Why couldn't a properly funded local PD recruit just as well?

The current New Orleans situation is instructive on how to build a new office from scratch. The NOPD recruited experienced people from NY, DC, and other PD offices to fill all the top spots. For example, after Katrina, they brought in Ronald "Sully" Sullivan from Harvard's Criminal Justice Institute (and the former director of the DC PDS) to run the show.

But why would Harris County even need to do that? Why couldn't some of the decades of experience and talent that have recently "retired" from the HCDA's office people-up a new PD?

Also, I know some of these worries coming from the Harris County defense bar have to do with the very practical issue of dollars in their pockets. I feel y'all, believe me, but the PD will be conflicted out of enough of these cases for those who still rely on appointment work. Appointments will not disappear. Here in DC there is a healthy private defense bar in Superior Court (like County Court, District Court, and Kangaroo Court all rolled into one). And trust me, there ain't no paying clients getting snatched up for local offenses off the streets of the capitol city - except for the occassional drunken Texan. It's all appointments and the criminal justice panel attorneys in DC do just fine.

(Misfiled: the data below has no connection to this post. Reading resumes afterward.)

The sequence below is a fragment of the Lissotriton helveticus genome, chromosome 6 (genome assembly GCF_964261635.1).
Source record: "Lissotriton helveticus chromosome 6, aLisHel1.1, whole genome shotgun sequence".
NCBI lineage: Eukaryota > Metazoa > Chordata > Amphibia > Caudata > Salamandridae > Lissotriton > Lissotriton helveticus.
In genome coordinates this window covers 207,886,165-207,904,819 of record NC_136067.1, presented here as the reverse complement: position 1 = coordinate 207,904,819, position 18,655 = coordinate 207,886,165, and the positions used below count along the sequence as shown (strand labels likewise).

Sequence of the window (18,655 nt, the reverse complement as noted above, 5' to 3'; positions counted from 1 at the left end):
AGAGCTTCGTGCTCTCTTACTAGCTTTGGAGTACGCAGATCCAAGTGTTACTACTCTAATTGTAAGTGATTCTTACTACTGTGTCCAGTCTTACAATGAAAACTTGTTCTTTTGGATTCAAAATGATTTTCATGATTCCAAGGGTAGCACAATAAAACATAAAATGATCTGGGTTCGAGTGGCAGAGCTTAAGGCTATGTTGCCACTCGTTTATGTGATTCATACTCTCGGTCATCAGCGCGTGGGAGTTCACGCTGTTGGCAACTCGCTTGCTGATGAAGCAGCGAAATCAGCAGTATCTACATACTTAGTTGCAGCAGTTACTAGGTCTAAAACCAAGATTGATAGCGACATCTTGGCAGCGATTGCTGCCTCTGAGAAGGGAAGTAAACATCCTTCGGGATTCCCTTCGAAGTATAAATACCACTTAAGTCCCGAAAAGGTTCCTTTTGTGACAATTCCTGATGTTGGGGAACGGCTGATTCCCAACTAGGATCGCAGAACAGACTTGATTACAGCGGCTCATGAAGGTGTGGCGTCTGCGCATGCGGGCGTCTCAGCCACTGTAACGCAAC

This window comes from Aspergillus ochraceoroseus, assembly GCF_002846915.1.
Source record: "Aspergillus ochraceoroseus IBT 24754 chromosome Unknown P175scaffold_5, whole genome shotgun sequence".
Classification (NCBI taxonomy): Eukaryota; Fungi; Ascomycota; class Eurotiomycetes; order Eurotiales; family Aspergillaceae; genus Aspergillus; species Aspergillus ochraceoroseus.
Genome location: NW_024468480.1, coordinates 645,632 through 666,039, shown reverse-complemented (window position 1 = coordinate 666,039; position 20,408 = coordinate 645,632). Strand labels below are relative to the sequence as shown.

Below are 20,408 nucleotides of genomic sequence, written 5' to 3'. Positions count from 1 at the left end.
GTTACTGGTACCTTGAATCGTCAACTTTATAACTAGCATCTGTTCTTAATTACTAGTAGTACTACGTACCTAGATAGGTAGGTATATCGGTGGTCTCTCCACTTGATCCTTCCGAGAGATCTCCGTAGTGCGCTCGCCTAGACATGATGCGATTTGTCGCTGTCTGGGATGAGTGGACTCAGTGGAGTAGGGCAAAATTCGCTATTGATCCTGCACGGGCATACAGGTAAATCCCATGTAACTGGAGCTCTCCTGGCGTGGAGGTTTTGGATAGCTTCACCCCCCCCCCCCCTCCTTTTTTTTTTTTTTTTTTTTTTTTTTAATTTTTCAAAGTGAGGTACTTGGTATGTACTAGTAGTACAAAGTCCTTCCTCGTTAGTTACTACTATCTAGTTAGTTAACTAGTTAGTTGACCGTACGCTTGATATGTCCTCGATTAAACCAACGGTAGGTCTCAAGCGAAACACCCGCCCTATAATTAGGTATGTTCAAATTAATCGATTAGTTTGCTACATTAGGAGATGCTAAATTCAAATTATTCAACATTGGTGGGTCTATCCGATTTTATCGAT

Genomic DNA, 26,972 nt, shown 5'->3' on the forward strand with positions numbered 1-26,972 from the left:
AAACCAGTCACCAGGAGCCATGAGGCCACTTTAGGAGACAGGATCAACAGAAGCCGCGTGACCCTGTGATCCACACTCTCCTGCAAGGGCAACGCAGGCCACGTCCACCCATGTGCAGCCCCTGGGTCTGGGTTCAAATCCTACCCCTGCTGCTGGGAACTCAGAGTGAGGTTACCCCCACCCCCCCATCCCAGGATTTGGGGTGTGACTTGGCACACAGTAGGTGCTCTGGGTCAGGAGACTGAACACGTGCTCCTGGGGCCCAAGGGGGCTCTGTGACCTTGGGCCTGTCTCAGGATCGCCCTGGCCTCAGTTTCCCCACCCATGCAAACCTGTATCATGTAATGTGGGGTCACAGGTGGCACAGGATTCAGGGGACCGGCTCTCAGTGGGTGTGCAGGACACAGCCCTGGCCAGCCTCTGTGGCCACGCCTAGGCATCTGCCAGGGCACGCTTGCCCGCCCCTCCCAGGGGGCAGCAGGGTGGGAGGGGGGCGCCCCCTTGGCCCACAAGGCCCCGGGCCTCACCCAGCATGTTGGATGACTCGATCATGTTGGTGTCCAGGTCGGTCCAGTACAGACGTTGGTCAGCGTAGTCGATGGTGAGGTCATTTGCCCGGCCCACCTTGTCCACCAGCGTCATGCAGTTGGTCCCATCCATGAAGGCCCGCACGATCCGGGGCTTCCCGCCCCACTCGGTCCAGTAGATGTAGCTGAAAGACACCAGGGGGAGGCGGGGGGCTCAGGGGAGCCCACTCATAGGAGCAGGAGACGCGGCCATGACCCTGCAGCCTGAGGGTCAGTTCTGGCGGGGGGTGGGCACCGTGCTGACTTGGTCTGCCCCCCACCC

I'm not saying a PD's office "no matter what" would be best for Harris County. But a PD's office done the right way would be better. Because, let's be honest, for every Tyrone Moncrief there's at least one of those fellas on the list who should have stayed over in Houston City Court working tickets. Not everyone is a former ADA or AUSA with actual trial experience - or even somebody like me who at least had enough sense to know when I was in over my damn head. Your trust in all of Harris County's fine judges to choose the pick of the litter is probably well placed most of the time - but not all of the time.

-Eric M-
pfsedita said…
If the goal is to reduce jail over crowding, a PD's office will not do it.